If the villagers were so scared of the little boy with horns twisting from his skull, then Ico would have happily led them to the Shadows. He would have let them feel the real demons, those who lurked in every corner of the castle and the corridors of his mind.

The whole atmosphere was haunting; his breathing was too heavy and heartbeat too fast. Time stood still, and his throat dried up—yet still, he didn't feel the urge to drink. He barely needed to think, and so he wondered if his body was slowly giving in.

He wasn't a fighter, but he knew that he wasn't a coward either. Ico wasn't going to abandon anyone, not like they had done to him. And even if all he had was a stick (already cracked at one end and splintering his hand) he would wield it as if was some god-sent blade, until that all was left were the ashes between his fingers.

The fear never left him, though.

When he was alone for those few moments (or was it days?) he hadn't worried so much. He couldn't let himself down, nor would he have to endure watching the horrid scene of those... those Shadows tearing innocence into the sickly depths.

She was all he knew now, and it was her who made him feel like this; lost and confused, and scared half to death. They didn't have words to share, and so their language became that of silence. Ico held her hand not only to guide her, but to ease his own fears—and when she almost tripped and fell off some ledge into the sea so far below, it was his heart that jumped and slammed painfully against his chest.

Ico could say "I'll protect you," and "Don't worry, I'll get us out of here," over and over, but in the end he was only reassuring himself. She could never comprehend just what he was saying, but somehow he knew she understood him when he let her sleep against his shoulder on one of those hard stone benches.

But the devils always came, no matter how close Ico kept her.

He knew they shouldn't be, and the sight of them alone made him sick to his stomach. At first he had fought blindly, harnessing the fear that should have had him frozen to the spot and lashing out against the nothingness. And they didn't make sense either; he felt the stick hit against them and rebound, but he saw it pass right through.

They were paradoxical creatures, neither good or bad, but made purely of darkness. The light was the only thing they cared for—and too often they would ignore Ico altogether, and dive right towards her.

That's when he panicked, when he knew he only had two options. The first was to attack the Shadow regardless, hitting her in the process; and he knew that the bruises that never quite showed up on her skin were less painful that the other path he could take. He just hoped she wouldn't hate him for what he did.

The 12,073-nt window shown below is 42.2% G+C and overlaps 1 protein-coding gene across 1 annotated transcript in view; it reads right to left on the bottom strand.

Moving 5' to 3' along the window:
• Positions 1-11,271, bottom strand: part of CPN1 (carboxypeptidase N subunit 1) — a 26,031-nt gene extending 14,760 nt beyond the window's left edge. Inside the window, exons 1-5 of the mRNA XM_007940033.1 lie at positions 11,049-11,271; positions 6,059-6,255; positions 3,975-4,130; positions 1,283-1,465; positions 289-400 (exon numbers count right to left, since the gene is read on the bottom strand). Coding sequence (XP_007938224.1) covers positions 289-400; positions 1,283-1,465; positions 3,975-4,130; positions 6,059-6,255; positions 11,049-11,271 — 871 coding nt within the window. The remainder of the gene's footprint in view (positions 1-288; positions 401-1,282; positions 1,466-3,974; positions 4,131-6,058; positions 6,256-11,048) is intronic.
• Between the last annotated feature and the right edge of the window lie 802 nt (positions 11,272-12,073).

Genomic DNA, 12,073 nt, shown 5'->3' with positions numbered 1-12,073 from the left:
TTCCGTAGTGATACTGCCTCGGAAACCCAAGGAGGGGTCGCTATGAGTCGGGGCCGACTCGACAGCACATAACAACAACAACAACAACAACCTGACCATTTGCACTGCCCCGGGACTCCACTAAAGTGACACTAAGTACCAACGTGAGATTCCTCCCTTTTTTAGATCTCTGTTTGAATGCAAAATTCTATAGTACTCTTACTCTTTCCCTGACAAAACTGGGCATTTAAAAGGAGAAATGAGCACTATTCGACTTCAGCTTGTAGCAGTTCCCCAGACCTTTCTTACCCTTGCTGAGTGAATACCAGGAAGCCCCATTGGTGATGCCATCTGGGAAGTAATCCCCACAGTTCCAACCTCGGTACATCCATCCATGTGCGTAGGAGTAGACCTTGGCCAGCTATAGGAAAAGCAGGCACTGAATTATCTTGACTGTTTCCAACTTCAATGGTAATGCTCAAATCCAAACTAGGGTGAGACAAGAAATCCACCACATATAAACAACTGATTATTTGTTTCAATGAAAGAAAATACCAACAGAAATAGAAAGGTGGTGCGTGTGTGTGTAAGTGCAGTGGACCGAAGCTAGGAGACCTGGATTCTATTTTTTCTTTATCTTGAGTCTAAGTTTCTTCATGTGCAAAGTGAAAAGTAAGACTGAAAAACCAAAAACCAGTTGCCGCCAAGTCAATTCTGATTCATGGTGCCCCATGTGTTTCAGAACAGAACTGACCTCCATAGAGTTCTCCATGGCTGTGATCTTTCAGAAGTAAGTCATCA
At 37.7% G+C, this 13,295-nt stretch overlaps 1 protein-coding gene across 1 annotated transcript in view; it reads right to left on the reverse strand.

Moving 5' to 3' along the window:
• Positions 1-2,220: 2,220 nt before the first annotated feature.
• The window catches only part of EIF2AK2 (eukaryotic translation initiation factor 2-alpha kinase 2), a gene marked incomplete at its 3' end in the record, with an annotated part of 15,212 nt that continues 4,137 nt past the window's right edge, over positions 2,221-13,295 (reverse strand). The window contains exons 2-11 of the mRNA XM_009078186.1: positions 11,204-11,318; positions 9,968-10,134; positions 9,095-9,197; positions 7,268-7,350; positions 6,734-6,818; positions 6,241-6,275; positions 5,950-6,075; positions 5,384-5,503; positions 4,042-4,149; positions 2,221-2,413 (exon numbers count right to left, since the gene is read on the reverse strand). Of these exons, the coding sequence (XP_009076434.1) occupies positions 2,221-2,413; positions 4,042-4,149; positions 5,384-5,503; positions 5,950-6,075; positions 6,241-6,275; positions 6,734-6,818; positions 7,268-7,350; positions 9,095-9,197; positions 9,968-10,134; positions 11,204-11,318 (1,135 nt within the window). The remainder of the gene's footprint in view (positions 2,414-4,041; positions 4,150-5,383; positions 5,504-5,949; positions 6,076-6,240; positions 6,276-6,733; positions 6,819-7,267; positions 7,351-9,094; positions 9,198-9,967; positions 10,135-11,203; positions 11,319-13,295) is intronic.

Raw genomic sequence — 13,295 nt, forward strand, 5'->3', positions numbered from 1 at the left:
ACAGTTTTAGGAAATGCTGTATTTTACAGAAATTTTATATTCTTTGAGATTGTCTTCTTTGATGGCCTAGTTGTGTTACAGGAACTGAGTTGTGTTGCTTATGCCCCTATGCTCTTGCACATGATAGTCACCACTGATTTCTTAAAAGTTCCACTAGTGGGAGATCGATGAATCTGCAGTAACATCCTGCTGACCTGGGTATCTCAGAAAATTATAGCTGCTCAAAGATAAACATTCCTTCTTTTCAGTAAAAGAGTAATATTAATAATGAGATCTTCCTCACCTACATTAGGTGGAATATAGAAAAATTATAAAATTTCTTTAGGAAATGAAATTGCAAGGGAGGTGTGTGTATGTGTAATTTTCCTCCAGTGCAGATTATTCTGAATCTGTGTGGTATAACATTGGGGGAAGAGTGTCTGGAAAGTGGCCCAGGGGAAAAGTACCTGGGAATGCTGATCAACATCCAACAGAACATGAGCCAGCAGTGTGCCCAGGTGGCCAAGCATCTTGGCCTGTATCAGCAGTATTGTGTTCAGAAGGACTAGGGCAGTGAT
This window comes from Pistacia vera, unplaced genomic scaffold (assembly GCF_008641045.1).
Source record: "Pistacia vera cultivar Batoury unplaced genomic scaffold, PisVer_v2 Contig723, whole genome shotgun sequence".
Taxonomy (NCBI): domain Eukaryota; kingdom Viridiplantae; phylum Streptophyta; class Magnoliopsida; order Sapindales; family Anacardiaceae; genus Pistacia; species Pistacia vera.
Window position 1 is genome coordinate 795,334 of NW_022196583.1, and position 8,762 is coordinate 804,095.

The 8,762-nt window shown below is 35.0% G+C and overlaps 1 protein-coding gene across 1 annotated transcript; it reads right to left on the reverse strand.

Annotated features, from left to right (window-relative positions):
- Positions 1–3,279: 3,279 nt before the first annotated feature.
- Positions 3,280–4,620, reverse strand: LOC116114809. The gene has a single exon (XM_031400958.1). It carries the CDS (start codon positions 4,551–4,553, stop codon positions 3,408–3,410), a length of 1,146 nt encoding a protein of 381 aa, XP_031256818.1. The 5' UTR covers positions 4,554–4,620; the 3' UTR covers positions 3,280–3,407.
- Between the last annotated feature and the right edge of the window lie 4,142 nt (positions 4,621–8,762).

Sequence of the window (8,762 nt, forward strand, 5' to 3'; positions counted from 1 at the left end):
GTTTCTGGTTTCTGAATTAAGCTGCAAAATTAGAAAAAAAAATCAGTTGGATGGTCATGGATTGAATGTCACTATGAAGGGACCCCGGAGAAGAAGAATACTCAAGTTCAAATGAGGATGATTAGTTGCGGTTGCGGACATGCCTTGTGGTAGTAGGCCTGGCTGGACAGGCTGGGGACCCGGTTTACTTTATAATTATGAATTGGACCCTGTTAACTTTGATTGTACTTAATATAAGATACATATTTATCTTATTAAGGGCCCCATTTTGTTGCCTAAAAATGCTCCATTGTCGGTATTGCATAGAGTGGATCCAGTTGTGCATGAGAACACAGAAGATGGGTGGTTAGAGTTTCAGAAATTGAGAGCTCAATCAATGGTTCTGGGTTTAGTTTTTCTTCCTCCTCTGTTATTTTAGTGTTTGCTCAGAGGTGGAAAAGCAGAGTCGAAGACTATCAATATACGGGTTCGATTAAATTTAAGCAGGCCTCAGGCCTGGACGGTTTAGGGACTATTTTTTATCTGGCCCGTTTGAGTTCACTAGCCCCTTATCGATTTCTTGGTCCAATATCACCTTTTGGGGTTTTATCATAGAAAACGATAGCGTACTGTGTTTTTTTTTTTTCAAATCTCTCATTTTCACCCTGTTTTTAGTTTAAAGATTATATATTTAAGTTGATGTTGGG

He wouldn't let them pull her into the darkness, not again. The Shadows never did hurt him, but if he made so much as the slightest hint of contact with them he felt his world spin, and it was as if these creatures had mastered gravity, bringing him to his knees in a cold sweat. It was pain without feeling. Ico couldn't begin to imagine how it felt to be pulled into the depths.

They had taken her once, and he watched as her pale finger-tips disappeared into the black. There was no need for second thoughts, and instinctively he plunged his arms down towards her. He could think of no words to describe the feeling; but the freezing cold burnt his skin and left no flaws.

From then on he was always sure to hold her hand when they attacked, to make sure she was close behind him, where he would take their attacks and she would be safe from both the demons and the boy with horns.

He panted, out of breath and sweating as he thrashed out again and again, against numbers which only multiplied, no matter how many he killed—if indeed the nothingness ever died—and as they surrounded him, he pulled her closer.

For a second he turned to her, and through a smile whispered simple, haunting words. Ico felt her squeeze his hand even tighter, and her eyes flickered, almost as if she understood him.

And through the fighting she barely heard herself repeat his words under her breath, quietly and secretively, as if she feared what they might mean—

"It looks like the devils dance here."